The reason for natural science in general education
In preparation for college, I read General Education in a Free Society. This book laid out the philosophy of the college I would attend in terms of general education – distribution requirements. The college viewed its undergraduate education as preparation for life rather than professional training. Students were to gain the key lessons from the study of Humanities, Social Science, and Natural Science. The approach was to have students take courses in all three areas to gain an essential understanding of the fundamental core of each. This learning through examples of different topics of study was a reasonable approach and for me a great source of pleasure.
At this point in my experience, I view the essence of the humanities as communication and social science as understanding how we relate to each other individually and collectively. Natural science deals with our relationship to everything beyond ourselves and our relations to others, but it should also give us habits of mind for asking questions and examining answers. All three areas of study gain one a body of information and ways to think. In the humanities one reads and writes; in social science, one examines and experiences human interactions from the psychological to the societal. Natural science teaches rules for physical, chemical, and biological states and interactions and a method for understanding these through observation, experimentation, and analysis. Natural science uses the scientific method to develop rules for physical, chemical, and biological states and interactions and a method for understanding these through observation, experimentation, and analysis.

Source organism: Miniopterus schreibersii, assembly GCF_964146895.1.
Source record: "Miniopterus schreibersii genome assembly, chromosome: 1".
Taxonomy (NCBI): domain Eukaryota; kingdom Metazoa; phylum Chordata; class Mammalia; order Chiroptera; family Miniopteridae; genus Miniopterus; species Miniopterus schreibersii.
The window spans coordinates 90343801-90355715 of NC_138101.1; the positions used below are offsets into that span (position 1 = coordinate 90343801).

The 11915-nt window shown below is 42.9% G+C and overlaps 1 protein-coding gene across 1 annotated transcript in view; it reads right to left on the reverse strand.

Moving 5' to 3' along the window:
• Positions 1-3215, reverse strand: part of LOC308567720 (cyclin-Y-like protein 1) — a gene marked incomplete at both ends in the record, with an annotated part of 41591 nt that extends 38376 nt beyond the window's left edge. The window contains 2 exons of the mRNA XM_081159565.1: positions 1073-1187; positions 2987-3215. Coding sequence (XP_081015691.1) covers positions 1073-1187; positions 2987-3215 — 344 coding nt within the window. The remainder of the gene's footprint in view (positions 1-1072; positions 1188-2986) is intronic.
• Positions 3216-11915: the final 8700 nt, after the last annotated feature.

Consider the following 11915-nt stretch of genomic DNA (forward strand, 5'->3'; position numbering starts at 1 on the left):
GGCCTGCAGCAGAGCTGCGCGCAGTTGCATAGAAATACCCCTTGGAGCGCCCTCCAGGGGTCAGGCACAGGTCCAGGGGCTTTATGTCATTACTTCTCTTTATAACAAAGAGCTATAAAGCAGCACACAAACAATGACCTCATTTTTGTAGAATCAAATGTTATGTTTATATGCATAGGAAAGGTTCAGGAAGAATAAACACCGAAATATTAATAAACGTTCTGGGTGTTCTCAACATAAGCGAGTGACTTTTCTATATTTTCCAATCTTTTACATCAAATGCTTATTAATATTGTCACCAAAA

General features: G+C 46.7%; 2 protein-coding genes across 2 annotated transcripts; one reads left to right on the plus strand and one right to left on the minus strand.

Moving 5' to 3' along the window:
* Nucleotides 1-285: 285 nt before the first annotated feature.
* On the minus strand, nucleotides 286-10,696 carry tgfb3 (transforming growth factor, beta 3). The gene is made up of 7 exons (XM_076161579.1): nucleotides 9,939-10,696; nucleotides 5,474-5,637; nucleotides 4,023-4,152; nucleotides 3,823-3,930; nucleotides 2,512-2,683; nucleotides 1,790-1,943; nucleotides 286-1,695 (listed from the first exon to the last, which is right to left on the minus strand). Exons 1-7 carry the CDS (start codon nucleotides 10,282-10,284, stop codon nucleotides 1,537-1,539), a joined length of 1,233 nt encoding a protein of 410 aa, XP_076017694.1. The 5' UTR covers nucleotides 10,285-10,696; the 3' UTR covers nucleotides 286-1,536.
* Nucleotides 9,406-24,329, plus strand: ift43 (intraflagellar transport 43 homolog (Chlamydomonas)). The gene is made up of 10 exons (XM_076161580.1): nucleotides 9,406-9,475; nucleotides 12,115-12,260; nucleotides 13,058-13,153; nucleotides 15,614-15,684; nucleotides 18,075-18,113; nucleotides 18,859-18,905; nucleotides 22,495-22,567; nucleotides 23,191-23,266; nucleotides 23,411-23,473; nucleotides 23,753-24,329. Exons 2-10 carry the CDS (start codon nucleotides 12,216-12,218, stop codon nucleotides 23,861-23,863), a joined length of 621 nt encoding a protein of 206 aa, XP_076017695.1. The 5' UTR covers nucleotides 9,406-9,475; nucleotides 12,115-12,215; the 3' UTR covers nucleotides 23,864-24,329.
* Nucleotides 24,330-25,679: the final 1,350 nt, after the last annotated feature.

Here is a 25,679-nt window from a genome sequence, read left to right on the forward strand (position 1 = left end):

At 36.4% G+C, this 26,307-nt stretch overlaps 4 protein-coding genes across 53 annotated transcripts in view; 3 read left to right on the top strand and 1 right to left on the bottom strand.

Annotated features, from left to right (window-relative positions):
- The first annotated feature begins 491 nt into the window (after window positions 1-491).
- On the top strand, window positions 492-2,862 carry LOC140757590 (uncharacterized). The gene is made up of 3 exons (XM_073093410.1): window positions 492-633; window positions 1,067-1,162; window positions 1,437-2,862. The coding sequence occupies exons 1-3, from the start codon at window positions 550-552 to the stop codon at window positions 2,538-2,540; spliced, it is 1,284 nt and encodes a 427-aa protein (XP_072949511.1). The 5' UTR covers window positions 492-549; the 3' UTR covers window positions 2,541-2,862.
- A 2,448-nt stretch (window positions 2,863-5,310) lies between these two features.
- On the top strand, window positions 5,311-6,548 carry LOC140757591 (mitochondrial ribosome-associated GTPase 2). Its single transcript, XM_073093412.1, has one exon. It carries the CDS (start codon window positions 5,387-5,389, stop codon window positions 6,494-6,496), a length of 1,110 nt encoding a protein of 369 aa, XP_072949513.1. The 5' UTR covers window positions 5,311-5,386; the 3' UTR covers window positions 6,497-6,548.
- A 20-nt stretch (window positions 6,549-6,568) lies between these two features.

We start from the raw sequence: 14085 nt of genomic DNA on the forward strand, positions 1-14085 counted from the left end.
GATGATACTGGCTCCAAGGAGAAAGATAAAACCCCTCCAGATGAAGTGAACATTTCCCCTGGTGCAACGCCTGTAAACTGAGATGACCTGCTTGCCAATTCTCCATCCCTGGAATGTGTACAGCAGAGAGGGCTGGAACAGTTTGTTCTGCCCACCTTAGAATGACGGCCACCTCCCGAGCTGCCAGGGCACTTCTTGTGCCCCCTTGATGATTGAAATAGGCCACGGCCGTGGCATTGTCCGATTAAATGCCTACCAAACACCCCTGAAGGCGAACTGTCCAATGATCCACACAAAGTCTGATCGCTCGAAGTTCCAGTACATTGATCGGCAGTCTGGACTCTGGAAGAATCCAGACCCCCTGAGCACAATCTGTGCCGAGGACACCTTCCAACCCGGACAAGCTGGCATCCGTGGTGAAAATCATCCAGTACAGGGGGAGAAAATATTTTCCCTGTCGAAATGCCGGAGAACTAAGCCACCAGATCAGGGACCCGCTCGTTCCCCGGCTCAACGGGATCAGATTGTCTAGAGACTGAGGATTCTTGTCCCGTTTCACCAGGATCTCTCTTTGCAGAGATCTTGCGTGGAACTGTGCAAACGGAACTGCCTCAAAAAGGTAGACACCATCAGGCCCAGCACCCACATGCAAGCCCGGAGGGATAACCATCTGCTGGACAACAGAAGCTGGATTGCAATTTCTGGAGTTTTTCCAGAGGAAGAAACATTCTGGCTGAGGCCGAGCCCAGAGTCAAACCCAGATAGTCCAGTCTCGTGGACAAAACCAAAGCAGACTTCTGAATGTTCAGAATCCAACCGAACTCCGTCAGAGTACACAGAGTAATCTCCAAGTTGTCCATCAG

I find much natural science teaching lacking in conveying the scientific habits of thought. To remedy this is not hard. Students need to do science by taking a problem and applying the scientific method to reach a conclusion. The environment is varied and thus offers many possible investigations for student research. The lab is conveniently located outside. The concepts range in complexity including ones comprehensible by students with only basic literacy and numeracy as well as ones with more involved natures. The test of the utility for data collection is the ability to compare them over space and time. Many useful observations may be taken for free or using equipment of modest cost. As with writing and speaking, student research is self-assessing – the result of student learning activity produces a product that can be evaluated to assess what has been learned.
The educated individual is literate, numerate, can understand communications, and communicate clearly; can relate to others effectively, and can reason from observations to conclusions to answer questions about the natural world. The abilities and opportunities of individuals may vary widely but being educated equips them to contribute to a wonderful world.